With a little flap of the ears, Andrew Marr takes to the skies. The BBC presenter has been commissioned to front a daring programme from a microlight aeroplane.
"I am doing a show called Britain From Above," he tells me. "It's a brilliant idea and I can say that because it's not mine. I have been sent up in a microlight to film it."
He explains: "It is fascinating to see what you can tell about us from above, from the maths of motorways – you know seeing exactly how traffic jams are created – to massive distribution centres, geology, wildlife, all sorts of stuff."
Marr needs to remember to sit still whilst recording his pieces to camera, lest his famously wavy arms knock any vital controls.
Vatican hounded over Hitler and the monkey business
Quivering popes, concentration camps, monkey glands, Nazis and a domineering nun. If that doesn't make you read on, I might as well head to the bar and get back on the gin.
The Vatican awaits the publication this July of Pius XII: The Hound of Hitler by Gerald Noel, the former editor of The Catholic Herald.
The tome will suggest that Pope Pius XII (1939-58), right, was, as a cardinal, instrumental in helping Hitler come to power in 1933; that he failed to publicly condemn attempts to exterminate Jews; that he had unreported nervous breakdowns; that he was "mother-fixated" and dominated by a German nun, Sister Pasqualina Lehnert, who was the "real" authority behind his papacy; and that she introduced him to a Swiss doctor who persuaded the Pontiff of the rejuvenating powers of monkey gland treatment.
Noel's publisher is Robin Baird-Smith at Continuum. "As a small boy, Gerry met Pius XII," says Baird-Smith. "He has discovered a lot of new stuff."In 1999, John Cornwell released his controversial book Hitler's Pope, about Pius XII's wartime conduct and the charge that he helped legitimise the Nazi regime. "Gerry will not be so contentious," says Baird-Smith. "He is neither pro-nor anti. He thinks Cornwell went a bit too far."
The Vatican has not got near a proof.
Its German incumbent, Pope Benedict XVI, left, himself an "unenthusiastic" member of the Hitler Youth, will not welcome any renewed interest in the Catholic Church's relationship with the Third Reich.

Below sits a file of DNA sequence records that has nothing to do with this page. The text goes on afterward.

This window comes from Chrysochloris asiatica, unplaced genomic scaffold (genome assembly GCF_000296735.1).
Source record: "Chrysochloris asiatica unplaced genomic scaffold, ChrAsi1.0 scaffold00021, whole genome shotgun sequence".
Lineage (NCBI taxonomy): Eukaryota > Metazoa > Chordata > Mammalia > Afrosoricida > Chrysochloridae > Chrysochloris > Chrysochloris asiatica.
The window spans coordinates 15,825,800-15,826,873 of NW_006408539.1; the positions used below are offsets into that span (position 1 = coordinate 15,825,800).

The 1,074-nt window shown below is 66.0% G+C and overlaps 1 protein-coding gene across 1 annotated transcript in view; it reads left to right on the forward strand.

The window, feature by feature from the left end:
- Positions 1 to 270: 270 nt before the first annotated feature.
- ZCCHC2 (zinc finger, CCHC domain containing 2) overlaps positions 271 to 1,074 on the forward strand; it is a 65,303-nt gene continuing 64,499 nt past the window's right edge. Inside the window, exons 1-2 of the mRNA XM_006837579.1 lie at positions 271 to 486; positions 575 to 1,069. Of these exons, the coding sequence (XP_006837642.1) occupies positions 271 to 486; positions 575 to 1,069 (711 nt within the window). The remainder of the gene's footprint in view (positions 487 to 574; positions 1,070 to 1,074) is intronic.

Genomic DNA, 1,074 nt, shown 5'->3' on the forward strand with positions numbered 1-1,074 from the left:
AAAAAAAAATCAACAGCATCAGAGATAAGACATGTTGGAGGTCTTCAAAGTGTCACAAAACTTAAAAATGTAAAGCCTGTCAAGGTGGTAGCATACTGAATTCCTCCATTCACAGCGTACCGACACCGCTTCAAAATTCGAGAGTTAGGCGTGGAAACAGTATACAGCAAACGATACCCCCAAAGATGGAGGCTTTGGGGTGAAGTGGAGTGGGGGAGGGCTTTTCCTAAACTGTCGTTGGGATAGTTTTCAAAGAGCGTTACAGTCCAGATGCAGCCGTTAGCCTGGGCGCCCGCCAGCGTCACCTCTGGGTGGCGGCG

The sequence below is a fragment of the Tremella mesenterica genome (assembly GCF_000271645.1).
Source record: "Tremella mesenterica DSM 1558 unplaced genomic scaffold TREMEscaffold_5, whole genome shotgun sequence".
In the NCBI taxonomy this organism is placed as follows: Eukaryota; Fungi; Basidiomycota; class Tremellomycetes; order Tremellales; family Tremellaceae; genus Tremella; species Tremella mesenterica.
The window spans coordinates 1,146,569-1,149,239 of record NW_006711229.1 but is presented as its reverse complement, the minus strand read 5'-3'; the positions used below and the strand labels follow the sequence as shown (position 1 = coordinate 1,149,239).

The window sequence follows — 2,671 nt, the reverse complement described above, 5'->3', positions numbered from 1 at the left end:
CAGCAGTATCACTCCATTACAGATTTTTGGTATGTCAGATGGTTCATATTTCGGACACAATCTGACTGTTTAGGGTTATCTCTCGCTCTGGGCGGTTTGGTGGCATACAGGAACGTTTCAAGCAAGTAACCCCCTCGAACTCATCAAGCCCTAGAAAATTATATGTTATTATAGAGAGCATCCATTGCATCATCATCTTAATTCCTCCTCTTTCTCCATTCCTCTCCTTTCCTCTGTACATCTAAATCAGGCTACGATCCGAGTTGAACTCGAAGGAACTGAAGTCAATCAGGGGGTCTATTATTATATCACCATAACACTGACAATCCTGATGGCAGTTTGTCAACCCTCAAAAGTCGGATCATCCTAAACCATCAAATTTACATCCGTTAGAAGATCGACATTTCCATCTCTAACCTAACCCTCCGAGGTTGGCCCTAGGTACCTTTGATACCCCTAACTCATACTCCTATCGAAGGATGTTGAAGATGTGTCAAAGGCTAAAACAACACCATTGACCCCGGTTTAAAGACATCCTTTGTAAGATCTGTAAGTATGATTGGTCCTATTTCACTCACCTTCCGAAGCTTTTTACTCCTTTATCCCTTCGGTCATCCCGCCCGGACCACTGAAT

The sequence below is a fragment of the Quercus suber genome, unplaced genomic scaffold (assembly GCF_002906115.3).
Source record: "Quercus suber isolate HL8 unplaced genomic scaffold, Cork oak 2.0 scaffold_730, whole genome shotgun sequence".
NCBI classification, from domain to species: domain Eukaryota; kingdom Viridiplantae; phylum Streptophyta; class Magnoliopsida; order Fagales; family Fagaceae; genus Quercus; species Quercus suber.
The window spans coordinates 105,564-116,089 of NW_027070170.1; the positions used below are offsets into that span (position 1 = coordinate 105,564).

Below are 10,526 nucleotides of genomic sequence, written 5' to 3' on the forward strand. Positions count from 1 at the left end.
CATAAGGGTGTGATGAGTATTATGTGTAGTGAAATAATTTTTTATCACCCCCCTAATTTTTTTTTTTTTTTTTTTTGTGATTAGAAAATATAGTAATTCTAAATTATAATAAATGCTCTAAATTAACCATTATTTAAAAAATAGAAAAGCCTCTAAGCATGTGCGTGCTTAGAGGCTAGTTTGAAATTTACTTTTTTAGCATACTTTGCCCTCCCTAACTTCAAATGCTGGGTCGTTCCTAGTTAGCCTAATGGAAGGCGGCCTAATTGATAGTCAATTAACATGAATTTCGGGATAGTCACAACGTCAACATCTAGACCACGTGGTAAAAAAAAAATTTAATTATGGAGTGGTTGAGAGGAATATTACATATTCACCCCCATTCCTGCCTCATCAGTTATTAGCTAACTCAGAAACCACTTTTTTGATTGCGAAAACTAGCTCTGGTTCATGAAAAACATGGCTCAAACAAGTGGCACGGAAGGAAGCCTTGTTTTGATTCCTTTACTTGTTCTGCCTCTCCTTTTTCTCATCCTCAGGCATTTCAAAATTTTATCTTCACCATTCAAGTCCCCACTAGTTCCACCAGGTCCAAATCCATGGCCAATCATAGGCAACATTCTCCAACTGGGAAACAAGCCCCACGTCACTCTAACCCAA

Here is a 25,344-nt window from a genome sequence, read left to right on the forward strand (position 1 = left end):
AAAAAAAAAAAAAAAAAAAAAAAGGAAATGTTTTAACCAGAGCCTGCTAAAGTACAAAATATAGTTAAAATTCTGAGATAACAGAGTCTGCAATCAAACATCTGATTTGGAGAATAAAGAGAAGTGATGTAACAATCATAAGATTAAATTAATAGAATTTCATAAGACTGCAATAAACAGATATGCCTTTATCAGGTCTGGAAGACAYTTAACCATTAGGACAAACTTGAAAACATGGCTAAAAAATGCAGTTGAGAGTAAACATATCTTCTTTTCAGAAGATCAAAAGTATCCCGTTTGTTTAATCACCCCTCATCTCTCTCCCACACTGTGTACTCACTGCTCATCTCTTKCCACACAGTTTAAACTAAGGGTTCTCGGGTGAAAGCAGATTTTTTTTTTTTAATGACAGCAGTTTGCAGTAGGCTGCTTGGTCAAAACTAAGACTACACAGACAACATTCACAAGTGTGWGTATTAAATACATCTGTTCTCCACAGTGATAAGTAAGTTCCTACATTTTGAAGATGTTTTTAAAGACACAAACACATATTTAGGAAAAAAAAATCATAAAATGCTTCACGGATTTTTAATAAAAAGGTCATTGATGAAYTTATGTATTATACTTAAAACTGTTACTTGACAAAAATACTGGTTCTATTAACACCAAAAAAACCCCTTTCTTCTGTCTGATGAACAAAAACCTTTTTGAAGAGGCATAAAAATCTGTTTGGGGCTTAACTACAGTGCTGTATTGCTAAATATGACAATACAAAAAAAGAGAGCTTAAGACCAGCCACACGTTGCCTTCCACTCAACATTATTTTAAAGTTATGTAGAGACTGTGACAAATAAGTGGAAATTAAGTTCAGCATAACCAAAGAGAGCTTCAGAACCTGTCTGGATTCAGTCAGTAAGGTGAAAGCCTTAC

Mayo dusts off his CV and box of Coco Pops
Named Radio Broadcaster of the Year at Friday's Broadcasting Press Guild Awards lunch, for his afternoon current affairs programme on 5Live, Simon Mayo has travelled far since his turn-of-the-90s stint spinning pop on Radio 1's breakfast show.
He seems most amenable to the idea of resetting his alarm clock for an offensively early hour, were he to be offered a television presenting gig on the BBC Breakfast sofa.
"I'm always open to offers, although I haven't signed anything, no contract has been made," says Mayo, of the rumours he is in the running for the handsomely-remunerated job.
Ulsterman Dermot Murnaghan left in January and Mayo doesn't exactly rush to rule himself out: "This week I'm covering for Chris Evans, next week Ken Bruce and then I'm back with 5Live. What can I say? Dermot produced a great show, but I'd definitely consider it, so we'll see."
Rumour rattles Sir Simon
Could the English tabloid journalist loitering on the Berlin doorstep of Sir Simon Rattle, who leads that city's Philharmonic Orchestra, please desist? Pandora fears you may otherwise soon receive a baton in the eyeball.
Sir Simon's publicist yesterday denied, fortissimo, that the fraggle-haired Scouse conductor has moved out of the apartment he shares with his Valkyrie-esque partner, the Czech opera star Magdalena Kozena, 34.
The pair leapt from the classical music columns on to news pages four years ago when Sir Simon left his second wife to set up with the mezzo-soprano, 18 years his junior. The following year they had a son, Jonas, and released a joint album.
"This is completely untrue," said Sir Simon's aide, of any change to living arrangements. "Indeed they are working together in Berlin with a premiere this Thursday." So our hack friend should pack his mack and head down the kneipe for a Weizenbock.
Concern at the Labour HQ that the party's supposedly incoming general secretary, the fund manager David Pitt-Watson, may have got lost on the 3.5-mile journey across the City to Westminster.
Rumours abound – broken on the blog LabourHome – that Pitt-Watson has had second thoughts, despite vigorous behind-doors campaigning from the Prime Minister to secure him the post. The remit was to sort out the party's chaotic finances following the resignation of Peter Watt, the man at the centre of Labour's donations row.
The official line is that Pitt-Watson "is making arrangements to move from his existing employment and this is taking some time to resolve". The party admits it has no idea when he can start. The suspicion is that this is a delaying tactic until after the May local elections.